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Mandolino
 3 years ago
Best ResponseYou've already chosen the best response.0yep, see attached :})

becca18
 3 years ago
Best ResponseYou've already chosen the best response.0That's the answer I was looking for(:^^

Outkast3r09
 3 years ago
Best ResponseYou've already chosen the best response.2it's not true. the i one is fallacy due to square roots of a negative number

Outkast3r09
 3 years ago
Best ResponseYou've already chosen the best response.2and joe i'm not sure how you get x+x+x+x+x = squared

joemath314159
 3 years ago
Best ResponseYou've already chosen the best response.1its always fun to try and find the mistakes lol.

Outkast3r09
 3 years ago
Best ResponseYou've already chosen the best response.2well everyone thinks that the i one hold true

Outkast3r09
 3 years ago
Best ResponseYou've already chosen the best response.2it has to do with only being able to split positive integers of a square root into two

Outkast3r09
 3 years ago
Best ResponseYou've already chosen the best response.2square root properties only work when a>0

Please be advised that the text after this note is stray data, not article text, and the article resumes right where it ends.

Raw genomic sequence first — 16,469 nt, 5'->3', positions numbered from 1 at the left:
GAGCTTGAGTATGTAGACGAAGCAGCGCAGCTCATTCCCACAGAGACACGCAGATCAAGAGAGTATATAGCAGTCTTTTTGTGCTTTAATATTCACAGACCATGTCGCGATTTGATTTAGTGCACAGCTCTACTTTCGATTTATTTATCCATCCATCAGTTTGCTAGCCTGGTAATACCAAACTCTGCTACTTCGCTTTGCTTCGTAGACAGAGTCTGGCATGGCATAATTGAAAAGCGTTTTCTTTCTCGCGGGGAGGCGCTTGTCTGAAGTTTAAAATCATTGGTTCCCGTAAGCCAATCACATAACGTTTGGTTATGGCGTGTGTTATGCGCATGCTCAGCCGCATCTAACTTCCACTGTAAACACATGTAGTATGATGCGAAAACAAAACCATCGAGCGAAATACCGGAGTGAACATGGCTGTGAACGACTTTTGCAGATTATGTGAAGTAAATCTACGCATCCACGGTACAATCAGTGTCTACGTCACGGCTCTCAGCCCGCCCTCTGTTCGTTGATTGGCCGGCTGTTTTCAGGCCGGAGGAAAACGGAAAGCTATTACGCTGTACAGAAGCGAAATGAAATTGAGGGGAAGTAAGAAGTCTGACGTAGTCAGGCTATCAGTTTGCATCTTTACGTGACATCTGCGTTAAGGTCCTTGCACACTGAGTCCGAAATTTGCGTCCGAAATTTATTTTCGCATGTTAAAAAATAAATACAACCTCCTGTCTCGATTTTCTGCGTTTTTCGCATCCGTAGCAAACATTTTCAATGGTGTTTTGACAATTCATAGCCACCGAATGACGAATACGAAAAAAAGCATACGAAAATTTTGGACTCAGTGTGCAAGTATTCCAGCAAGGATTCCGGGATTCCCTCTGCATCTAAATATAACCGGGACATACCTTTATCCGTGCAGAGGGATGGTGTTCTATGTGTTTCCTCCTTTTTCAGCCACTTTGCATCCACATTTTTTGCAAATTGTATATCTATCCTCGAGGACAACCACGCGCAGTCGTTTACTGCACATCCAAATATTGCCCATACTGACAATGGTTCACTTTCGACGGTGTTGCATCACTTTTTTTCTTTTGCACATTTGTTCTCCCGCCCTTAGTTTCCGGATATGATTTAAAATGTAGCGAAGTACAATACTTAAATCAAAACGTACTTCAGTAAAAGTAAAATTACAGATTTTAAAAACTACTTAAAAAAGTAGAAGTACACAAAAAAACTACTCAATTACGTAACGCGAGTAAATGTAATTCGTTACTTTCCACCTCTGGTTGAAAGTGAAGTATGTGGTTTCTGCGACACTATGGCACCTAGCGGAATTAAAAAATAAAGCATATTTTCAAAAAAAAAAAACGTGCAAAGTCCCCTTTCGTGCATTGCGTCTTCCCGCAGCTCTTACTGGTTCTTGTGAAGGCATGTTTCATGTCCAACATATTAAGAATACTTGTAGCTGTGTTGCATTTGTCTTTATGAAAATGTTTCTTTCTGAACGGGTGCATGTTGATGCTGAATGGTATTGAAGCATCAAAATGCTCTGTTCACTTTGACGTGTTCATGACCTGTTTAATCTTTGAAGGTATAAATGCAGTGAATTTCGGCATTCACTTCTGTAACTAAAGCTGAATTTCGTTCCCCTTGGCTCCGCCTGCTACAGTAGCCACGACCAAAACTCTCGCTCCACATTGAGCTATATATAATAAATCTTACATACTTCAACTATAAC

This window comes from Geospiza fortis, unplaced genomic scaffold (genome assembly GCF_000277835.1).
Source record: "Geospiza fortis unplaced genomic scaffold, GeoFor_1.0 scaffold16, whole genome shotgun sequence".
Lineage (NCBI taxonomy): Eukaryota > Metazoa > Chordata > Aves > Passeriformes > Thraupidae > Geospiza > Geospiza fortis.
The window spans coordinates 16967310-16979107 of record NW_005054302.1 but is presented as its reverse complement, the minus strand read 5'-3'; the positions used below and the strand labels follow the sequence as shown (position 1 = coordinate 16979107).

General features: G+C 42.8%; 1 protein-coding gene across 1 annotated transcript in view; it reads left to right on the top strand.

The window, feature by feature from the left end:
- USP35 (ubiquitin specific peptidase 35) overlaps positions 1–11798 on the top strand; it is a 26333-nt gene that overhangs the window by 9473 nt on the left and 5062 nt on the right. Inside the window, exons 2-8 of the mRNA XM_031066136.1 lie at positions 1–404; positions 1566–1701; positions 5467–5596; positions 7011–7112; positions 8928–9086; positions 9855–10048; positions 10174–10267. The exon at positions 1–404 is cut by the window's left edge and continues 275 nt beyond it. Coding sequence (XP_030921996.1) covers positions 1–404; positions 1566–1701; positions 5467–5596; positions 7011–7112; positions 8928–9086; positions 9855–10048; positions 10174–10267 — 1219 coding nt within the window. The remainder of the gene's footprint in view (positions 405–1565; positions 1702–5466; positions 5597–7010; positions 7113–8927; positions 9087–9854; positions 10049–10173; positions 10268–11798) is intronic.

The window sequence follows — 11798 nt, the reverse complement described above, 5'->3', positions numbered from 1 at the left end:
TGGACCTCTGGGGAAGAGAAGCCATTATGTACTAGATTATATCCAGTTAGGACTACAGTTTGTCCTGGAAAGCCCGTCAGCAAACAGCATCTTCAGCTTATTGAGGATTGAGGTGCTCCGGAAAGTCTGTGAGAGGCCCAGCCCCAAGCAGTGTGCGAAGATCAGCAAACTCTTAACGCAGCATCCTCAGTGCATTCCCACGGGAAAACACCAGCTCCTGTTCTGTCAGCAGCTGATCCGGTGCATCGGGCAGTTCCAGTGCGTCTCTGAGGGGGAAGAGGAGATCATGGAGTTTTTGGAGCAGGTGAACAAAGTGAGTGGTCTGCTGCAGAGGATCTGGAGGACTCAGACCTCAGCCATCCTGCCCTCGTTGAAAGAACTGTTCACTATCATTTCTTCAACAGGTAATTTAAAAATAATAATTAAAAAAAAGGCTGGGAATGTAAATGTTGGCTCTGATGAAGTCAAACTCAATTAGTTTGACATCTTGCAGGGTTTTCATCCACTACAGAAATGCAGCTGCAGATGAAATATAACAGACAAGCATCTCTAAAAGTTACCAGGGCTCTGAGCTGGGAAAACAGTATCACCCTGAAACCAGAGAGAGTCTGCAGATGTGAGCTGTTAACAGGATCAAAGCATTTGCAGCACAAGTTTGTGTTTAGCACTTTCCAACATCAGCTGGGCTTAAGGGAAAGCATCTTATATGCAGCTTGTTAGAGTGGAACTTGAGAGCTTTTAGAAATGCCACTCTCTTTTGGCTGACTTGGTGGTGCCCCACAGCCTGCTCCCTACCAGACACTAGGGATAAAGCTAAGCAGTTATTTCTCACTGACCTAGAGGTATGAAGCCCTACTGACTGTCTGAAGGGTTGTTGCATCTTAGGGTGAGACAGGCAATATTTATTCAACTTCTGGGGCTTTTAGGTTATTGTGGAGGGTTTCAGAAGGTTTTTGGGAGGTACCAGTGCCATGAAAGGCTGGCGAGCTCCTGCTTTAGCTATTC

Outkast3r09
 3 years ago
Best ResponseYou've already chosen the best response.2so no... no matter how many times your teachers and students tell you.. 1=2 there will be a fallacy in their work orrrr.. a fallacy within the theorem.. but usually they will restrict it as the people who wrote them were absolute geniuses

becca18
 3 years ago
Best ResponseYou've already chosen the best response.0Wow..Ya'll are way to smart for me..only highschool..lol

Outkast3r09
 3 years ago
Best ResponseYou've already chosen the best response.2i used to watch my teacher do things like this in highschool and i just thought wow my teacher just proved something wrong... really he was trying to make someone stand up and say he was wrong

et45
 3 years ago
Best ResponseYou've already chosen the best response.0By the way, 1 does not equal. 2. 'i' is being used as a number, of which it is not. 1=2 is an 'imaginary' answer so to speak.
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